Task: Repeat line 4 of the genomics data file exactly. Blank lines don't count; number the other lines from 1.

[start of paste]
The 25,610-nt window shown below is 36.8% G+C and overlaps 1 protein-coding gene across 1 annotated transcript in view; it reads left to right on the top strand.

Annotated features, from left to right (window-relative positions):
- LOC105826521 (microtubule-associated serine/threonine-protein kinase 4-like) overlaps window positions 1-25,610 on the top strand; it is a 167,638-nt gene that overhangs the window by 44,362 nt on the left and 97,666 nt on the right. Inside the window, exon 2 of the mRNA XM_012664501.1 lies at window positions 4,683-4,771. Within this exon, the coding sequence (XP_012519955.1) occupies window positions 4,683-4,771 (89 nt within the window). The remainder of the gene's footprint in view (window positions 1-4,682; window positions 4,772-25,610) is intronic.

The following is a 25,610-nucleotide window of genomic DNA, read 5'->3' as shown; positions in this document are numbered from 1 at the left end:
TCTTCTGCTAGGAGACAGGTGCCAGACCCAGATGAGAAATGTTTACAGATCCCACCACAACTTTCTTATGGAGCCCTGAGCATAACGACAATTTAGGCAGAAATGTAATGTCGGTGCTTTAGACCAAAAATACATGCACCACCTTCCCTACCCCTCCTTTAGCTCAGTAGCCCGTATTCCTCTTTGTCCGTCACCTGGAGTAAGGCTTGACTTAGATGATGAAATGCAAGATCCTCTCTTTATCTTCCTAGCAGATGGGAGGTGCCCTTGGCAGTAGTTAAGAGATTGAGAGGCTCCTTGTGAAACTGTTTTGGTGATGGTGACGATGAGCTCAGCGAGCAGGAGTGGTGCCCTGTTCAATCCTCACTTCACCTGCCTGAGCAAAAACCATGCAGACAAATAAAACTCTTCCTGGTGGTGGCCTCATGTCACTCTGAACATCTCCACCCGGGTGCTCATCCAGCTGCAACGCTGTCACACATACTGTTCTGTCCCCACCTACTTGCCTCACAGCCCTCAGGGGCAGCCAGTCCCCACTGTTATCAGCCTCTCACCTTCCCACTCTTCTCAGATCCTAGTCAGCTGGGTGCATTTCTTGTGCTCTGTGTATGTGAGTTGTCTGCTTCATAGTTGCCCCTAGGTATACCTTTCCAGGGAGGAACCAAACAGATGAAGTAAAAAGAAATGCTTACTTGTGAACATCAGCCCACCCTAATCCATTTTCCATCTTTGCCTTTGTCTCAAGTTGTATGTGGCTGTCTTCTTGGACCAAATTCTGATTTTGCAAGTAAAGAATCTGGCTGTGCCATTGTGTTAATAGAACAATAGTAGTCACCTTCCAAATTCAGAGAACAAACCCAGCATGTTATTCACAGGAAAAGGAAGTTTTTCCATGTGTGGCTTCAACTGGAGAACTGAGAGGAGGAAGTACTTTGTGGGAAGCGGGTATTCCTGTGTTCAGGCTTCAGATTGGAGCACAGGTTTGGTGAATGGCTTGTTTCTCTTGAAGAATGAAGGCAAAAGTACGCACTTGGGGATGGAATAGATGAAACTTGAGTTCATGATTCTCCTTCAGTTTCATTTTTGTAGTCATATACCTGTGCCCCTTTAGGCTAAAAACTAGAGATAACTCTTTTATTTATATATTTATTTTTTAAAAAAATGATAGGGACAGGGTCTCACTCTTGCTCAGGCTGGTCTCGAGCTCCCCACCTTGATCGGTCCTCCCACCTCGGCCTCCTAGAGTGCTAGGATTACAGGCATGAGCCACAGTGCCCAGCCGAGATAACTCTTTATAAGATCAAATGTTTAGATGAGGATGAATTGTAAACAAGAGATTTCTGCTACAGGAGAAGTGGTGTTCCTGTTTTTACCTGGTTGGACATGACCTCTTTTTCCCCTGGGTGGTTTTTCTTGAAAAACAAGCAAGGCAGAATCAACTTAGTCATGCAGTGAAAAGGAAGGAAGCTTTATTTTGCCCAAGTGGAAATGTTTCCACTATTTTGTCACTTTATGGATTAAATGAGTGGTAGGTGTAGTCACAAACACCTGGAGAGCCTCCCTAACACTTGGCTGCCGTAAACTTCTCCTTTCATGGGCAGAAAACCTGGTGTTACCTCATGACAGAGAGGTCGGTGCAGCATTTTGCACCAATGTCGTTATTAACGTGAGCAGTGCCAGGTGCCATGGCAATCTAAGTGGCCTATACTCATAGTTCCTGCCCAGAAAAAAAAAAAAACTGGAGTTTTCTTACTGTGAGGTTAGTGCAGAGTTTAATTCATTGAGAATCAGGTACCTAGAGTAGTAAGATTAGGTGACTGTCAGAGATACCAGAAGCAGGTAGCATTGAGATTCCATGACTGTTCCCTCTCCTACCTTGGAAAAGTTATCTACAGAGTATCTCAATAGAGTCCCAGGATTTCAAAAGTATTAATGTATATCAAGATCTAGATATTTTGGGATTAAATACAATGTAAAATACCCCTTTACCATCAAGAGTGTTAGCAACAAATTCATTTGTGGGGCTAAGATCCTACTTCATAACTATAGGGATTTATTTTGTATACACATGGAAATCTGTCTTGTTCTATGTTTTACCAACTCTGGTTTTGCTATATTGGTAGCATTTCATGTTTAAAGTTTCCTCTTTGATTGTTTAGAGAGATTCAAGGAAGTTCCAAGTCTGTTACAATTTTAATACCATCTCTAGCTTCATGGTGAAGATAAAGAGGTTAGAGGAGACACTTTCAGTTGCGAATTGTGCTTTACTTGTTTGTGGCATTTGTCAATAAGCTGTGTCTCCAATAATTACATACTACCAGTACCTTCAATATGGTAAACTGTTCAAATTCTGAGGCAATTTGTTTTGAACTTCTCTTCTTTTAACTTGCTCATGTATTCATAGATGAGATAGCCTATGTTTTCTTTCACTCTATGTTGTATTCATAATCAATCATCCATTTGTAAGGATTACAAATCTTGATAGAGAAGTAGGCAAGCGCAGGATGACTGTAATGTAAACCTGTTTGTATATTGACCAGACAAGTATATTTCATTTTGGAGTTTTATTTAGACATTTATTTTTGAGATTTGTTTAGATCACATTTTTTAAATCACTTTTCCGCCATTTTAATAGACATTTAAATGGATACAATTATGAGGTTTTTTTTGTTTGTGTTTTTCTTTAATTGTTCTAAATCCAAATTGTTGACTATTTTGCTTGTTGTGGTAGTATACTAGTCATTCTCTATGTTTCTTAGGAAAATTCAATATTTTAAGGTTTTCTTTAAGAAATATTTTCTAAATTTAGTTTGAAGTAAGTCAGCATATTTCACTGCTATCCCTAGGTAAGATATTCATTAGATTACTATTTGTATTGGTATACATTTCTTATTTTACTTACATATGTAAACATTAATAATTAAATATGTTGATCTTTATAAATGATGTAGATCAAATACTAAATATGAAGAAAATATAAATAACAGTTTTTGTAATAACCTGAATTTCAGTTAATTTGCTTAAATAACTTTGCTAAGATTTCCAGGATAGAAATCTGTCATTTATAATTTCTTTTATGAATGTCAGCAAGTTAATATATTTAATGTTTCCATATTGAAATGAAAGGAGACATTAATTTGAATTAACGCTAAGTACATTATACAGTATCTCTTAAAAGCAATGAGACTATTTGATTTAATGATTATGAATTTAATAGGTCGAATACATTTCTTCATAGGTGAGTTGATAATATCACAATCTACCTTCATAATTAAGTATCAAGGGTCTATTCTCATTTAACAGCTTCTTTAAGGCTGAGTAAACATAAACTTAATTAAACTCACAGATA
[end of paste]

The following is a 25,610-nucleotide window of genomic DNA, read 5'->3' as shown; positions in this document are numbered from 1 at the left end: